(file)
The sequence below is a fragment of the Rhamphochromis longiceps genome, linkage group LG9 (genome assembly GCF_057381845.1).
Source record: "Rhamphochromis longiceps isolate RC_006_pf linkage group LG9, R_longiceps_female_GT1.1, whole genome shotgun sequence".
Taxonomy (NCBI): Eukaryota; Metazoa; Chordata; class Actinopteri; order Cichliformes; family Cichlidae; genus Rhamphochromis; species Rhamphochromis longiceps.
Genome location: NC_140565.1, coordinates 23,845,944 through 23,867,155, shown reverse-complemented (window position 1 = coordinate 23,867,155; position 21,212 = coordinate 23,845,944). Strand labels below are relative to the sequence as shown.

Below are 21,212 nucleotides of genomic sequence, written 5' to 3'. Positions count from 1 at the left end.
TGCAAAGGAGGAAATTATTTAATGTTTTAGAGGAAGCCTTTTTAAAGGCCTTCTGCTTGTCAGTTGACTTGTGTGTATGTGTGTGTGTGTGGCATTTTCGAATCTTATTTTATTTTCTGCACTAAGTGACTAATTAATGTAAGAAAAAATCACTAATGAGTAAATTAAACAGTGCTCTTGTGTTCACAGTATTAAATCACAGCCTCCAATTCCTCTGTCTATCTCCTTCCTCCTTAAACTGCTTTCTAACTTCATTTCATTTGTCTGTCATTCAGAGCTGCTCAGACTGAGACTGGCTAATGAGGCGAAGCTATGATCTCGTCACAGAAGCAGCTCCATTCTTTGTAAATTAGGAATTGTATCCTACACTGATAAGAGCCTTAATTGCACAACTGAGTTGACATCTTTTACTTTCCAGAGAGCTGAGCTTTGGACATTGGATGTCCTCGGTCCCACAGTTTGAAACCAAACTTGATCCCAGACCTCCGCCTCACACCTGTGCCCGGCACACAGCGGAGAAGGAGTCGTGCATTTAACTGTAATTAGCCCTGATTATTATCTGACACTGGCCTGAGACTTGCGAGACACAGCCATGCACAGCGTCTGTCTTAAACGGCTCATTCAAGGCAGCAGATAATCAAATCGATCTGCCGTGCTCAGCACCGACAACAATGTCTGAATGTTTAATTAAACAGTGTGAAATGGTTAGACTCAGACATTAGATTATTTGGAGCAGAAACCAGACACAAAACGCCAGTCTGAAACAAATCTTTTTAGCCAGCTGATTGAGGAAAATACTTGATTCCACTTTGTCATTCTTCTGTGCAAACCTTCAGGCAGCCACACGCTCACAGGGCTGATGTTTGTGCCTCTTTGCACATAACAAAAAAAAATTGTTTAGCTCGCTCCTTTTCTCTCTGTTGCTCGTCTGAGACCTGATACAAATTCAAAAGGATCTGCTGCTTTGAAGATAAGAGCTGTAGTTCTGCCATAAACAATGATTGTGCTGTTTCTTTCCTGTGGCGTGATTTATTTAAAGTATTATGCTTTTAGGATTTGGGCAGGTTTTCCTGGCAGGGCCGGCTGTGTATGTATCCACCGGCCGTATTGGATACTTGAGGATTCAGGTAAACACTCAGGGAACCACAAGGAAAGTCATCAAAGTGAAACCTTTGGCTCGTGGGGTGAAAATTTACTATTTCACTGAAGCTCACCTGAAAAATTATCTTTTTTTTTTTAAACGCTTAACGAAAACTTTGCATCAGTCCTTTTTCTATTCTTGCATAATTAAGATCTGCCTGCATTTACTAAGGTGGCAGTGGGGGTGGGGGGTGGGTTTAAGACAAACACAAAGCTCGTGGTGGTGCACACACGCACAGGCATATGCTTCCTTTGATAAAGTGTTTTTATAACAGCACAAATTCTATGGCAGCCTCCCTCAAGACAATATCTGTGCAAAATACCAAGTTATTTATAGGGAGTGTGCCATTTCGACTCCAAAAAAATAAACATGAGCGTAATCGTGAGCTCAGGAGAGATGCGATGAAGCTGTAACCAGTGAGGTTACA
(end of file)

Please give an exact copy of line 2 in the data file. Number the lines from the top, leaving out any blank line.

Source record: "Rhamphochromis longiceps isolate RC_006_pf linkage group LG9, R_longiceps_female_GT1.1, whole genome shotgun sequence".